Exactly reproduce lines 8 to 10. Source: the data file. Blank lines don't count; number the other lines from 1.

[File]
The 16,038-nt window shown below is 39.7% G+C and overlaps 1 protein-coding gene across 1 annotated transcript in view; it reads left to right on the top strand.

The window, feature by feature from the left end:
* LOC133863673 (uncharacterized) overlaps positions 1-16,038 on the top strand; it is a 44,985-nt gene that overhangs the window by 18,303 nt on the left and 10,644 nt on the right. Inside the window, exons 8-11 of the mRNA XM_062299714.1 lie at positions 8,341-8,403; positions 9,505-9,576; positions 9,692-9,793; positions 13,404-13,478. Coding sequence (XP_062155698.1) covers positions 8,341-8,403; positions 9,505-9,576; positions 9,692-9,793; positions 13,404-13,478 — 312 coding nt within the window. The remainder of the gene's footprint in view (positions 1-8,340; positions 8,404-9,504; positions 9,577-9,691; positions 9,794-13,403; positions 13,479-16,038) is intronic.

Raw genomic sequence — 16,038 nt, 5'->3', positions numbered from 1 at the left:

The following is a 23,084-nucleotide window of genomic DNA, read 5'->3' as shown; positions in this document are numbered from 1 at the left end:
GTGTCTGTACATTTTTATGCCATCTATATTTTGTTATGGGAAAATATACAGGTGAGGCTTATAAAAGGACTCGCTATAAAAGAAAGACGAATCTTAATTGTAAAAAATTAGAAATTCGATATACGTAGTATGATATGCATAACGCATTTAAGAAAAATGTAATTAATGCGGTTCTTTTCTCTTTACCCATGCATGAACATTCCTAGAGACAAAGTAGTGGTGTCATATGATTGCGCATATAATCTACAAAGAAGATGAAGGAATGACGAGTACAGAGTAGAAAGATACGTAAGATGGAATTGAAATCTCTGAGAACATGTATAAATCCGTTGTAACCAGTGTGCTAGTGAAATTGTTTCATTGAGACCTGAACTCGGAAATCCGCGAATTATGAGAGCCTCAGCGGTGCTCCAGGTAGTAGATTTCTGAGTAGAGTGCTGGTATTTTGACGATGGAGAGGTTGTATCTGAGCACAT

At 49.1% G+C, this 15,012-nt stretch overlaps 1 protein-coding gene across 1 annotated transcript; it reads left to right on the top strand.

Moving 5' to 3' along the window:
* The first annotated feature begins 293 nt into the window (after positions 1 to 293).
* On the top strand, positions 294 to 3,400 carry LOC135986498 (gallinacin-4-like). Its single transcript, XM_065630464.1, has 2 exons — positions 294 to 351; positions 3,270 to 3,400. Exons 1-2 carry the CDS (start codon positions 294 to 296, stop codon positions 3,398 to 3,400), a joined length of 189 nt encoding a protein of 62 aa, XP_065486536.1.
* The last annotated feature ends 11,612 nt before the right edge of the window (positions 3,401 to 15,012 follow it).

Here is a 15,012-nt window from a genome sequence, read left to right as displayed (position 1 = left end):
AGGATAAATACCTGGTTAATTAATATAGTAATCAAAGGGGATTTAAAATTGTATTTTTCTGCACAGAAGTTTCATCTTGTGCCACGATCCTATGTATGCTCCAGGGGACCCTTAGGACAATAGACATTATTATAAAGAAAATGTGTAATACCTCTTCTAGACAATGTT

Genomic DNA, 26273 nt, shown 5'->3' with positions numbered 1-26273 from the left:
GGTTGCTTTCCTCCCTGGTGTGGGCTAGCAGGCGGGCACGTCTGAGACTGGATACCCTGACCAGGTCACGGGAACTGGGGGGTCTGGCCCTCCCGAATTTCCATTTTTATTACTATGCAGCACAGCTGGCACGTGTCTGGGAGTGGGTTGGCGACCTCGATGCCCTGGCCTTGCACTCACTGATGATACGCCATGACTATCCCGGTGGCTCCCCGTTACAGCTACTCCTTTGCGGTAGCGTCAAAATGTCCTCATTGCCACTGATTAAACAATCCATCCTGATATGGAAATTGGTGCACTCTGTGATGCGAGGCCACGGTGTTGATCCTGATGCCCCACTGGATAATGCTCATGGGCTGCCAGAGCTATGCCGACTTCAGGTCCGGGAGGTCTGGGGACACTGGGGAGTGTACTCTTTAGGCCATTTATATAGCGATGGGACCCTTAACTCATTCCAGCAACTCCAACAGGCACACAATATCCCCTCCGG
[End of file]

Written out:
Moving 5' to 3' along the window:
* The first annotated feature begins 293 nt into the window (after positions 1 to 293).
* On the top strand, positions 294 to 3,400 carry LOC135986498 (gallinacin-4-like). Its single transcript, XM_065630464.1, has 2 exons — positions 294 to 351; positions 3,270 to 3,400. Exons 1-2 carry the CDS (start codon positions 294 to 296, stop codon positions 3,398 to 3,400), a joined length of 189 nt encoding a protein of 62 aa, XP_065486536.1.